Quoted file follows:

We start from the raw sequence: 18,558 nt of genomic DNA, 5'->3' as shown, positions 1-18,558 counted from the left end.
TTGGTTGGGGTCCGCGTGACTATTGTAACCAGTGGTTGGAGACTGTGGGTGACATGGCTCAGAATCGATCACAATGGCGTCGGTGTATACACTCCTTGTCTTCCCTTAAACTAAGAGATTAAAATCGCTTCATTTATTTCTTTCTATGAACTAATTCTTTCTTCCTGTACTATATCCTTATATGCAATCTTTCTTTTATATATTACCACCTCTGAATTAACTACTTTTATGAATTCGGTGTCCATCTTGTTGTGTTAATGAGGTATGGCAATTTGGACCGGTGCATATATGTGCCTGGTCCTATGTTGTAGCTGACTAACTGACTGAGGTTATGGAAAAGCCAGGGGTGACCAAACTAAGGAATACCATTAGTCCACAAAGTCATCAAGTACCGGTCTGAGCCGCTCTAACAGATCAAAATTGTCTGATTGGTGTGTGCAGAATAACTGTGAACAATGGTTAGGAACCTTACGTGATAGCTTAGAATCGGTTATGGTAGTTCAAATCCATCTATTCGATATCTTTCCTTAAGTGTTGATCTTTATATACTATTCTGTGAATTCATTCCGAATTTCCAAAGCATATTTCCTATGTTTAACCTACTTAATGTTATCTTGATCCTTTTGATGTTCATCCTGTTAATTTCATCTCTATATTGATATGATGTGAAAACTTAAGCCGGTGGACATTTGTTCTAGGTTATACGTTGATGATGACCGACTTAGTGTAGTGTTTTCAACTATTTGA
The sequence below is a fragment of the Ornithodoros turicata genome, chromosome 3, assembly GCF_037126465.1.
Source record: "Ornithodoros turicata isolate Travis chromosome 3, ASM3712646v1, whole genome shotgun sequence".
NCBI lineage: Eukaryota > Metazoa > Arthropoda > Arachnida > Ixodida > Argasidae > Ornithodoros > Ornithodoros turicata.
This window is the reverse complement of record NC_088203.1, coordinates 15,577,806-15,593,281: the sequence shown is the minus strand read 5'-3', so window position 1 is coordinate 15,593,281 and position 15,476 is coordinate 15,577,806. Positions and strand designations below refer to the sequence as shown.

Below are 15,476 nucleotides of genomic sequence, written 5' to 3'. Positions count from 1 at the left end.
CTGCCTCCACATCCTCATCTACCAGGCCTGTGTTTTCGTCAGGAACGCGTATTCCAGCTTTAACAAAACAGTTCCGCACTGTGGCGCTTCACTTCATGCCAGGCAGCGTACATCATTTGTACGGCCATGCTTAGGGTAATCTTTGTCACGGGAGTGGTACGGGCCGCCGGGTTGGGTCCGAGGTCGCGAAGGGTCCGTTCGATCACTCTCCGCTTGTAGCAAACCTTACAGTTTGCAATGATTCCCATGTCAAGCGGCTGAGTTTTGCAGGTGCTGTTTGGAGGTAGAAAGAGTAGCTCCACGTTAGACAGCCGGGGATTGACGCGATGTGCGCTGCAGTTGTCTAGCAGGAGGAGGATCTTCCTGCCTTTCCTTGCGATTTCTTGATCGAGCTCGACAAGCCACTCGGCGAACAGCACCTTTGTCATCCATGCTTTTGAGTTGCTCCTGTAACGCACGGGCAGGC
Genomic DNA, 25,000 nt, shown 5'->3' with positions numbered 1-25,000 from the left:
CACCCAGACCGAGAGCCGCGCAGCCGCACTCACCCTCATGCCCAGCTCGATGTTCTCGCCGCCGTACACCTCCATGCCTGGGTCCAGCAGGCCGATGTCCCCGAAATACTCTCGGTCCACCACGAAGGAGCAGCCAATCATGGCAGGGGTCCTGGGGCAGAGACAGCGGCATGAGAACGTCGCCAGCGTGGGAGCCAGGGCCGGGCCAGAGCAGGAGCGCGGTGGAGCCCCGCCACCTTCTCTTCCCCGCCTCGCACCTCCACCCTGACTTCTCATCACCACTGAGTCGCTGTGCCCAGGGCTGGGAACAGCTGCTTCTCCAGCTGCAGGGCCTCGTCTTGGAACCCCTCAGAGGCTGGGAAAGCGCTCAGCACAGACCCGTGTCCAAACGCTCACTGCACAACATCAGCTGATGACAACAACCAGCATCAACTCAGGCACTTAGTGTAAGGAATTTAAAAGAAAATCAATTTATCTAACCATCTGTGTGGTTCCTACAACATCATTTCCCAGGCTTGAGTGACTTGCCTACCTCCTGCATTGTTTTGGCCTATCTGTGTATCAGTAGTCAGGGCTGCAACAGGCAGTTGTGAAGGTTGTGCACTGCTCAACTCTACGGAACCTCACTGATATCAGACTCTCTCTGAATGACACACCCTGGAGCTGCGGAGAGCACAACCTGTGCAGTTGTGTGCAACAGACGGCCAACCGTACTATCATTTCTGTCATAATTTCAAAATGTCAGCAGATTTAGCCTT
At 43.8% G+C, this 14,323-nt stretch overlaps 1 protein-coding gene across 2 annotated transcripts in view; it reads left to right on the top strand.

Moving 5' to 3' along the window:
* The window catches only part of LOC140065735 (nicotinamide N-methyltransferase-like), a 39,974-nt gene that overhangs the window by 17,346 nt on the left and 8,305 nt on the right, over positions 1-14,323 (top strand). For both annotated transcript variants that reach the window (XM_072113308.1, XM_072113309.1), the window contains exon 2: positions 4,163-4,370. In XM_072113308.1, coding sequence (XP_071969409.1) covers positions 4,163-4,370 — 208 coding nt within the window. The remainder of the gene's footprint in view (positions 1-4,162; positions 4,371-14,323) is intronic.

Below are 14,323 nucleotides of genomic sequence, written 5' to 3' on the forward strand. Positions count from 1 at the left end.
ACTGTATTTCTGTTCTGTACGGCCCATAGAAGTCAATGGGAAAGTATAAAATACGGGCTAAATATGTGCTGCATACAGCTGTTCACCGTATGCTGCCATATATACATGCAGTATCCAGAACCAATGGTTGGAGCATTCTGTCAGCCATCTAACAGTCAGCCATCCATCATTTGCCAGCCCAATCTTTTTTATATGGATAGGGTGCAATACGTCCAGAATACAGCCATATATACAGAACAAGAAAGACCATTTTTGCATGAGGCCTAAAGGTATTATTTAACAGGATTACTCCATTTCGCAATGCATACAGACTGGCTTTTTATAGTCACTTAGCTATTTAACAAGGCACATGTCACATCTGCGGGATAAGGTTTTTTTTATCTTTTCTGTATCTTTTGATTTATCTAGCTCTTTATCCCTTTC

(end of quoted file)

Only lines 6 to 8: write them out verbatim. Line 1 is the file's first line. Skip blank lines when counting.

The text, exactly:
This window is the reverse complement of record NC_088203.1, coordinates 15,577,806-15,593,281: the sequence shown is the minus strand read 5'-3', so window position 1 is coordinate 15,593,281 and position 15,476 is coordinate 15,577,806. Positions and strand designations below refer to the sequence as shown.

Below are 15,476 nucleotides of genomic sequence, written 5' to 3'. Positions count from 1 at the left end.
CTGCCTCCACATCCTCATCTACCAGGCCTGTGTTTTCGTCAGGAACGCGTATTCCAGCTTTAACAAAACAGTTCCGCACTGTGGCGCTTCACTTCATGCCAGGCAGCGTACATCATTTGTACGGCCATGCTTAGGGTAATCTTTGTCACGGGAGTGGTACGGGCCGCCGGGTTGGGTCCGAGGTCGCGAAGGGTCCGTTCGATCACTCTCCGCTTGTAGCAAACCTTACAGTTTGCAATGATTCCCATGTCAAGCGGCTGAGTTTTGCAGGTGCTGTTTGGAGGTAGAAAGAGTAGCTCCACGTTAGACAGCCGGGGATTGACGCGATGTGCGCTGCAGTTGTCTAGCAGGAGGAGGATCTTCCTGCCTTTCCTTGCGATTTCTTGATCGAGCTCGACAAGCCACTCGGCGAACAGCACCTTTGTCATCCATGCTTTTGAGTTGCTCCTGTAACGCACGGGCAGGC